Saved by a Cowboy - Aspen Real Life

Saved by a Cowboy

An unexpected adventure happened yesterday when I went on a bike ride with a friend along the back roads of Old Snowmass.

Cute Cowboy Pictures, Images and Photos

 

[su_heading size=”18″]Saved by a Cowboy[/su_heading]

My friend and I took off on our road bikes. The dark clouds were threatening lightening bolts but at the moment the only thing coming down was welcoming droplets of cool water.

We were heading down the country roads of Old Snowmass, my old stomping grounds. The smell of sagebrush was in the air, sweeter and more intoxifying from the rain. It felt good to be back.

As we rode I tried to ignore the sharp pain in my right side increasing with every pedal stroke. The last time I experienced that pain I had to hitch a ride back after biking up to the Maroon Bells leading to the removal of my Gall Bladder. Why I was still having the pain was increasingly troubling.

We reached our destination, the Monastery, and I got off my bike, the pain felt like a knife stabbing me in my side, disabling me to straighten out my body. My friend with her sweet southern accent asked if we oughtnt try to hale down a car. Knowing that my choices were to either flag down the truck approaching or lie on the side of the shiny wet asphalt, I waved my arms.

The tinted window of the truck rolled down revealing a cowboy, his stained white cowboy hat sitting low on his head shading his bad ass sunglasses. Cut biceps flexed as he clutched the steering wheel. Everthin alright? he asked in a thick Nashville drawl, the tobacco bulge protruding from his cheek. My friend explained our situation and he loaded up our bikes and courteously opened the door for us to get in.

Clenched in pain, my senses intensified and I looked around at the rich leather seats of the truck that matched the saddle that I was leaning on. I breathed in and a stream of something sweet and strong wafted up my nose similar to Sage only more pungent, reminding me of the scent that occurs in certain pockets in Aspen where the medical marijuana dispensaries are located.? I remarked upon how good it smelled and my friend innocently agreed that she loved the smell of horses. I wasnt quite sure what it was that I was smelling but one thing was certain, it wasnt horses. Catching on, she suggested politely that it might be a good idea for me to smoke whatever it was to relieve the pain. The cowboy looked back to see me arching my back with the inability to sit comfortably and packed a beautiful glass pipe for me. I inhaled deeply and blew out a cloud of smoke followed by a coughing attack. The pain intensified and I worried that this poor cowboy might be taking me to the hospital.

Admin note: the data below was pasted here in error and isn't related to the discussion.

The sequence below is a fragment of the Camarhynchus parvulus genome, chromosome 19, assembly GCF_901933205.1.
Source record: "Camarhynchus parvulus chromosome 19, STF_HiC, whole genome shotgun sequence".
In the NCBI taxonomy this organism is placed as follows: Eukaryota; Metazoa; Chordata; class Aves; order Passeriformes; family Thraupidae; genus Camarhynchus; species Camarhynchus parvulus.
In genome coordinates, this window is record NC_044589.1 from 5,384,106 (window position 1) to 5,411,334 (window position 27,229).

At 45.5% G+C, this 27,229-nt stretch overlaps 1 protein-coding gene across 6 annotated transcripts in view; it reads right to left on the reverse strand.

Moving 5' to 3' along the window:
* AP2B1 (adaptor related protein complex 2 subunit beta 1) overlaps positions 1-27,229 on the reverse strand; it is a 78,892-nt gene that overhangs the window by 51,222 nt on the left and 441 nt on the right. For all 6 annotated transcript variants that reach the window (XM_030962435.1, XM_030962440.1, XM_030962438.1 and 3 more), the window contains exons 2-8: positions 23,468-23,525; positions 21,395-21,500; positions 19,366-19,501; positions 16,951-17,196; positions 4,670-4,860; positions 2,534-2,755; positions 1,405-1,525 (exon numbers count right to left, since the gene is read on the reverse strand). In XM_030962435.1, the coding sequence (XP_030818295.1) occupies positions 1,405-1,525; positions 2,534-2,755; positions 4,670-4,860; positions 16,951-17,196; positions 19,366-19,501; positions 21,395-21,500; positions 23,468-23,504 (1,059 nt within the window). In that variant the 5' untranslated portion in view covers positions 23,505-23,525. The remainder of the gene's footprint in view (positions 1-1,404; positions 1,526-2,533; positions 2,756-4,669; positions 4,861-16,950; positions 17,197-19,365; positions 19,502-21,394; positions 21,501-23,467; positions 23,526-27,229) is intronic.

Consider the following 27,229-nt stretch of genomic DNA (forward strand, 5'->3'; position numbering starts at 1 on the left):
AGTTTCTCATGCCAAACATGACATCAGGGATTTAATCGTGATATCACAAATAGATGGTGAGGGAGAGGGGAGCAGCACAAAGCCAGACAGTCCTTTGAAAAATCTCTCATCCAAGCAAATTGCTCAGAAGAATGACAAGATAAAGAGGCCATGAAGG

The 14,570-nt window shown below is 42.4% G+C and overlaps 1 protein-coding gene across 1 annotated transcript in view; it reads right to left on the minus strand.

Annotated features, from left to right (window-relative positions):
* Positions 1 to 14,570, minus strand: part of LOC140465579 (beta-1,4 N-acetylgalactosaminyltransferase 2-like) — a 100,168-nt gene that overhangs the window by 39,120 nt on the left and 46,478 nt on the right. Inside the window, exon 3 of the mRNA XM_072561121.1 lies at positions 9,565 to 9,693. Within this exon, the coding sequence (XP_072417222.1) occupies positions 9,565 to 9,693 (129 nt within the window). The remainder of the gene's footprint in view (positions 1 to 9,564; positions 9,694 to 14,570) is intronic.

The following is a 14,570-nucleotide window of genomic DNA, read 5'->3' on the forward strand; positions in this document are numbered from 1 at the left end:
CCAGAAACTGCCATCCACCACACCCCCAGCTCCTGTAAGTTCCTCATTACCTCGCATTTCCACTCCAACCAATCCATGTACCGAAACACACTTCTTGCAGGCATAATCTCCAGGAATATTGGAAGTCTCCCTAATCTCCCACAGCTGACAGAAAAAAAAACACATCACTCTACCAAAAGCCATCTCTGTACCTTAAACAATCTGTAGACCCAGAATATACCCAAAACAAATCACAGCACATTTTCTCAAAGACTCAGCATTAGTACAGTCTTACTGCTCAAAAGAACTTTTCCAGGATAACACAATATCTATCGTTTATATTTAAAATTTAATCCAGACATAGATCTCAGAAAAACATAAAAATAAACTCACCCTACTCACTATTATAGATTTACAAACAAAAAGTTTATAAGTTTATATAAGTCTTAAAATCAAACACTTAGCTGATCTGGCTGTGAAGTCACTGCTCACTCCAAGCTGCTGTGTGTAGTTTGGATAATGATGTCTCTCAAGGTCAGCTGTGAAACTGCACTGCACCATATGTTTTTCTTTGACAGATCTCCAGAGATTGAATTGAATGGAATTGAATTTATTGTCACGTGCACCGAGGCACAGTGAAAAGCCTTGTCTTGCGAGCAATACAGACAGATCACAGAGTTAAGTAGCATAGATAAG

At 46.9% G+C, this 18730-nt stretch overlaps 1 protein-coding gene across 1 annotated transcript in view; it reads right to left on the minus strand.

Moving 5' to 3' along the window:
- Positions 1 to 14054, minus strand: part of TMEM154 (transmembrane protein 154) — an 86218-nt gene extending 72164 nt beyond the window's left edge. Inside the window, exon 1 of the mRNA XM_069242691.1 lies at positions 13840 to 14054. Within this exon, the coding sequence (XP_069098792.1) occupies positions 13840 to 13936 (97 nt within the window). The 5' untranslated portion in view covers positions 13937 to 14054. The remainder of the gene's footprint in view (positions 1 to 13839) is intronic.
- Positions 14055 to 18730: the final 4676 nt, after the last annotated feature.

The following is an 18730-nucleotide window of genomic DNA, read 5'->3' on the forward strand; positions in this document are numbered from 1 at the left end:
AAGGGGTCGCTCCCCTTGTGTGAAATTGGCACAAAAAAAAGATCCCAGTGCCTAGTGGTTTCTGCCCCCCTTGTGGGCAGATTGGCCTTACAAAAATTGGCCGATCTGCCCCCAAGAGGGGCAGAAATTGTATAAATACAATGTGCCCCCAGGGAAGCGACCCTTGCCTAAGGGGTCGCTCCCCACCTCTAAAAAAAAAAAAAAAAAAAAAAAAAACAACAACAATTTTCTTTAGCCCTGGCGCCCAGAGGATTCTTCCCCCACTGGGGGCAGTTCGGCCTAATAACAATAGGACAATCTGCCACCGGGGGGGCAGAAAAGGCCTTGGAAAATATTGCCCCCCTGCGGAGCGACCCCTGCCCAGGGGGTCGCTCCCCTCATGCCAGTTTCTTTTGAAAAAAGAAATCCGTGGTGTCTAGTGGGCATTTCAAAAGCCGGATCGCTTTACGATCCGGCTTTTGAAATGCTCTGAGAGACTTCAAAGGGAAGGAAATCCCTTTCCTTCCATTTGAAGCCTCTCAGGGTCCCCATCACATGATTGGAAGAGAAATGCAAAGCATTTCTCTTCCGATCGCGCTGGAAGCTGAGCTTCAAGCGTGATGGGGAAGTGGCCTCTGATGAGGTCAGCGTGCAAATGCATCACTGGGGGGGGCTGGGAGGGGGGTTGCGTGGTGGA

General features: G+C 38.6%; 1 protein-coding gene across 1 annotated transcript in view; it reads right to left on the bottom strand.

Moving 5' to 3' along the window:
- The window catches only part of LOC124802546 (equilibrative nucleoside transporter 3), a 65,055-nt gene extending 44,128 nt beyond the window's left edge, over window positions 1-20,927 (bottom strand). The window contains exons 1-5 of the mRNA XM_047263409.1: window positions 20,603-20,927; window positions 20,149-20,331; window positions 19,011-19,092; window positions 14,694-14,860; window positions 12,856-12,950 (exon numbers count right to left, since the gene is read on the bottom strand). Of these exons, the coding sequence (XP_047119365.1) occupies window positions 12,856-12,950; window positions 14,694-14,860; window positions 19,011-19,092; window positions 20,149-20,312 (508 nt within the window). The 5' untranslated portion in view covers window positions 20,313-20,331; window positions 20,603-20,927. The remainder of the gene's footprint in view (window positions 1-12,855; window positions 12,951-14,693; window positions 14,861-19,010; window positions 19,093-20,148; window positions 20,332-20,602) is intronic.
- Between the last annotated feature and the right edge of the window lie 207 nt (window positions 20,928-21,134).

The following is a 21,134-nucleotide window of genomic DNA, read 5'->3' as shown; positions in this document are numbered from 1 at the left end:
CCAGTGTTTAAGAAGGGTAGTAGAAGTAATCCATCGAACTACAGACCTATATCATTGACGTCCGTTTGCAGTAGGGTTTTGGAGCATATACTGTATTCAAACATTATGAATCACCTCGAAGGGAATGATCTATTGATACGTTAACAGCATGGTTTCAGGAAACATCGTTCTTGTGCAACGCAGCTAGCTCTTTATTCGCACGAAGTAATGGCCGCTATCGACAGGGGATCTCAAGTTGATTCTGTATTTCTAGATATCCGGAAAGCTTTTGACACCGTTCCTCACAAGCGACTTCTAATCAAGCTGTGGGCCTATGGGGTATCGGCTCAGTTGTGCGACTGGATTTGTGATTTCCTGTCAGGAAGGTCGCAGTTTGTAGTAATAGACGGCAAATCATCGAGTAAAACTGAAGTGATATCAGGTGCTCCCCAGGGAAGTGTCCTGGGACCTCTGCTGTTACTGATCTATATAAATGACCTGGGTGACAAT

Leaning against the saddle I felt something cold and metal against my skin and turned to see that it was a shotgun. I hope thats not loaded, I sputtered out, teetering dangerously on the edge of breaking out into hysterical giggles.

The cowboy kept checking in on me with concern but my concern was stronger as he took his eyes off of the road. Just the day before I saw my life flash before me when a mountain biker jumped over the ledge I was approaching. Swerving in the air to avoid me he crashed into the scrub oak, both of us ending miraculously unscathed. I floated to the decision that getting into a head on collision with another car would be a better fate than having my neck broken by a mountain biker.

Before he dropped us off he invited us to have a drink at the Brick Pony, a favorite place in Basalt for cowboys to sidle up to the bar, but I was soggy from the rain and foggy from the pot and unable to make any decisions and my friend had to go to work. He dropped me off at home and I stood there in the driveway unsure of what to do next. The pain had subsided but my mind was all abuzz. Now what? I could try to write and reach untapped recesses of my brain, I could talk to the maintenance guy fixing the drainage outside or I could just walk in circles. I did all three.

After writing I needed an ending to my story so I went out looking for my cowboy to buy him a drink and thank him for saving me. The scene I had envisioned of cowboys lined up at the Brick Pony’s bar was not happening. My cowboy was already gone. I sat on a bench outside wondering what to do in the final hours before my family returned from Breckenridge, when up swaggered my friend from my bike ride ready for a glass of wine and that was where we met our next cowboy.

 

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